I’m talking about the estimated worldwide audience that watched the Oscars telecast …
In hopes of conquering such strife, back in February, I called for a metaphoric colon cleanse of society - “Fodder-Free February.” The mission was a month-long moratorium on famous people who are well suited for passing through our bowels.
It would be a month free of banal celebrity gossip. (Luckily, I chose the shortest month of the year.)
Still, I went a whole month without talking about celebrities. More specifically, without actively making fun of celebrities. (Sometimes it’s just a reflex.)
But, because I succeeded, I also failed.
I failed to surrender my stubbornness, and in doing so failed to surrender to the ubiquity of celebrity and its importance in our society.
A culture is defined as the sum of inherited ideas, beliefs, values, and knowledge, which constitute the shared bases of social action. Whether we like it or not, celebrity and infamy are core components of our value system.
To cement this fact, look no further than last night.
One billion people tuned in to tune out an agonizingly boring telecast of the Academy Awards.
For the most part, the running commentary on Twitter and Facebook bashed the lackluster show and its lack of appeal. And throughout this entire overdose of dreck, people continued to complain, but more important, they continued to watch.
News, art, fashion, politics, economy, philanthropy, entertainment … Fame helps drive all these workings of society, even if they don’t always work so well.
And whether or not we see it as worthwhile, its worth cannot be underestimated.
Holding back that much on witty repartee is like drinking a pitcher of iced tea, on a full bladder, with no toilet in sight, and being forced to watch a waterfall… while doing jumping jacks. And trust me, I’m not one to exaggerate - practically a gadzillion people would agree with me on this one.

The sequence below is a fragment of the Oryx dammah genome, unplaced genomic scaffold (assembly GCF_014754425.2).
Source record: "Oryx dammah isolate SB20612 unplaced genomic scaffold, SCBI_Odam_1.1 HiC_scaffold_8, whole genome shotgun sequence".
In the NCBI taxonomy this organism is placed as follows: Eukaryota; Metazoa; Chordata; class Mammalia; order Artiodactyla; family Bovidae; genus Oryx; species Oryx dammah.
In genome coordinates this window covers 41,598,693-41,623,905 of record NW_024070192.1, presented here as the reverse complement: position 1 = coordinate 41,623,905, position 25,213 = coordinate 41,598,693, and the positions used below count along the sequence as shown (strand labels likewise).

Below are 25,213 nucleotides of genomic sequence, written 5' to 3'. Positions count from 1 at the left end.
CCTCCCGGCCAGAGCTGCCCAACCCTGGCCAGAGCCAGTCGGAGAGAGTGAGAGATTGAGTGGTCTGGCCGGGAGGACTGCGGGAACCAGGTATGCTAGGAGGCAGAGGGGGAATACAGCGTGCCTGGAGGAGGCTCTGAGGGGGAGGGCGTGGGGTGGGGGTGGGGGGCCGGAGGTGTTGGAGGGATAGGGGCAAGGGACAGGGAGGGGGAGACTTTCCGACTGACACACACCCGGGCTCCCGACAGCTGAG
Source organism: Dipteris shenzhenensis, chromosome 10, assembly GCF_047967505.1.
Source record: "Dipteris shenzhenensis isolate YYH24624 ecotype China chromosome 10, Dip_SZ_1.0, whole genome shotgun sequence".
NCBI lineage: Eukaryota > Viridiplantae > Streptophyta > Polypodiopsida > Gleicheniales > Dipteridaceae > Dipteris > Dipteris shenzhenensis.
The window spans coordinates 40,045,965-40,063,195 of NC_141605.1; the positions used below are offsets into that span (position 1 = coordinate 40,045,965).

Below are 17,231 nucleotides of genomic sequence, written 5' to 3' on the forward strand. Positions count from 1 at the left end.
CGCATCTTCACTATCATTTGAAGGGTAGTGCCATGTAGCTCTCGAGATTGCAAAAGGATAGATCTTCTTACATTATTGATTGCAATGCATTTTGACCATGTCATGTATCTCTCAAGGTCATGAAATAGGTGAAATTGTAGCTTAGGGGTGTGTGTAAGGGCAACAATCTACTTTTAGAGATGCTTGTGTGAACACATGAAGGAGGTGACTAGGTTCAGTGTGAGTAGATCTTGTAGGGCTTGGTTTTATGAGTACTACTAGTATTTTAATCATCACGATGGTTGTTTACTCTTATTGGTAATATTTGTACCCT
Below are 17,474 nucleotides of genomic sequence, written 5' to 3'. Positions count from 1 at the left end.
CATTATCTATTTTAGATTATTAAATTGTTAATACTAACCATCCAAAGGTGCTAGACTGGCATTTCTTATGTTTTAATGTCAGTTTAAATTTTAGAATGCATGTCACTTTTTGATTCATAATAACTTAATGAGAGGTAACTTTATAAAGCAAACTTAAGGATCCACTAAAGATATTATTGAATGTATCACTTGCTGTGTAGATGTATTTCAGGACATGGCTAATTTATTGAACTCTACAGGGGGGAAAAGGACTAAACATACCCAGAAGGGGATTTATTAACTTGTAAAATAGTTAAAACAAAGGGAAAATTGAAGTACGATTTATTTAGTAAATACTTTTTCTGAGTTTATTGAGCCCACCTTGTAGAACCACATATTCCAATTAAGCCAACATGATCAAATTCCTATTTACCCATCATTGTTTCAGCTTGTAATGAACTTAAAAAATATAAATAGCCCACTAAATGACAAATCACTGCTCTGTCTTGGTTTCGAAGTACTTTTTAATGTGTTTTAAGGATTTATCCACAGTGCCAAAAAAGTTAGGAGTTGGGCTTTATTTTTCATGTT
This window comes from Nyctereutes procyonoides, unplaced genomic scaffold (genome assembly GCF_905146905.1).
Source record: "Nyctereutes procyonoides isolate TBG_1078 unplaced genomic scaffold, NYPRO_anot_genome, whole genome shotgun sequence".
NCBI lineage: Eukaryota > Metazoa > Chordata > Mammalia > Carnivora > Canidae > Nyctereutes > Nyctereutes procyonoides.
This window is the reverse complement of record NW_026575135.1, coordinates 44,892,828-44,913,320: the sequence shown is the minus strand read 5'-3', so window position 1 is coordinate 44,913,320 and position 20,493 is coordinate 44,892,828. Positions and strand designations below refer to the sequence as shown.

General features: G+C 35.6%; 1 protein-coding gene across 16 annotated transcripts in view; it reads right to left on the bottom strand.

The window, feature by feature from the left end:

Admittedly, during the month, I did talk to my boyfriend about celebrities from time to time, but none of that counted, as he never really listened to me anyway. Not because I spoke of celebrities, but because we are couple, and that is what couples do. They sometimes pretend to listen.
Which is not nearly as bad as actually listening to some people, such as the entertainment “reporters” or correspondents who covered the Academy Awards last night.
“I don’t want to see somebody’s bellybutton through their silk dress. It’s the worst!” said E! Channel’s Kelly Osbourne. Because nothing is as bad as a hole that cannot be hidden, or perhaps muted.
After Osbourne walked us through 10 minutes (or eons) of her bellybutton manifesto, she and her colleague, Giuliana Rancic, took another few minutes to awkwardly discuss Natalie Portman’s evolving look through her pregnancy.
“Yes, crazy,” Rancic replied to Osbourne.
Indeed. How many pregnant women actually get bigger throughout their pregnancy? Insane.
Only more insane perhaps was an E! Channel personality named Kat. A woman who surely got hired based on her extraneous knowledge of the celebrities she interviews – for a living.
And, so, the Oscar for “Line of the Night” goes to her:
“You need a glass of champagne, I can tell.”
Or, maybe, it should go to Russell Brand for his response:
“I’m a recovering alcoholic.”
Yes. This is the world we live in.
It’s a place where knowledge is underpaid, and noledge is overpaid. It’s a place where Snooki has a New York Times' bestseller, and so I aspire to be like her. And it’s a place where celebrities may not be deities, but they are certainly followed religiously.
Celebrity has officially married Culture. And for now we must accept this, because it doesn’t look like there’s a divorce coming any time soon.